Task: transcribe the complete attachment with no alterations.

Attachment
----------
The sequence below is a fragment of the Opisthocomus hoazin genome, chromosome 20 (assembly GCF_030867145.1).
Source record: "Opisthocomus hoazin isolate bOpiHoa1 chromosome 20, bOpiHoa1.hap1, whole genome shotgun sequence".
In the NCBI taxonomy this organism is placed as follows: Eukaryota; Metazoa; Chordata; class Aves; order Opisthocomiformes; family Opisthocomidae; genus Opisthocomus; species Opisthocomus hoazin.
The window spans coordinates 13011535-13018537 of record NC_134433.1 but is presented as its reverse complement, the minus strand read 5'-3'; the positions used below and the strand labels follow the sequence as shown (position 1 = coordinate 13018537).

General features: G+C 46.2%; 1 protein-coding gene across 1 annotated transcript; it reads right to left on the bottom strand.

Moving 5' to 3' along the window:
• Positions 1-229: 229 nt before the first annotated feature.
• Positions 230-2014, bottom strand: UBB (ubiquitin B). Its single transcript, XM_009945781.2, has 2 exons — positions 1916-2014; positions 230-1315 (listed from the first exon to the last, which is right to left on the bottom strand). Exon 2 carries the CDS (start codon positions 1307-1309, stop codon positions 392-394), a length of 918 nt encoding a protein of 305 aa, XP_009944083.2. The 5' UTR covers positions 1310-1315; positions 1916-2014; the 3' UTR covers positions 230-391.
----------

The sequence below is a fragment of the Opisthocomus hoazin genome, chromosome 20 (assembly GCF_030867145.1).
Source record: "Opisthocomus hoazin isolate bOpiHoa1 chromosome 20, bOpiHoa1.hap1, whole genome shotgun sequence".
In the NCBI taxonomy this organism is placed as follows: Eukaryota; Metazoa; Chordata; class Aves; order Opisthocomiformes; family Opisthocomidae; genus Opisthocomus; species Opisthocomus hoazin.
The window spans coordinates 13011535-13018537 of record NC_134433.1 but is presented as its reverse complement, the minus strand read 5'-3'; the positions used below and the strand labels follow the sequence as shown (position 1 = coordinate 13018537).

General features: G+C 46.2%; 1 protein-coding gene across 1 annotated transcript; it reads right to left on the bottom strand.

Moving 5' to 3' along the window:
• Positions 1-229: 229 nt before the first annotated feature.
• Positions 230-2014, bottom strand: UBB (ubiquitin B). Its single transcript, XM_009945781.2, has 2 exons — positions 1916-2014; positions 230-1315 (listed from the first exon to the last, which is right to left on the bottom strand). Exon 2 carries the CDS (start codon positions 1307-1309, stop codon positions 392-394), a length of 918 nt encoding a protein of 305 aa, XP_009944083.2. The 5' UTR covers positions 1310-1315; positions 1916-2014; the 3' UTR covers positions 230-391.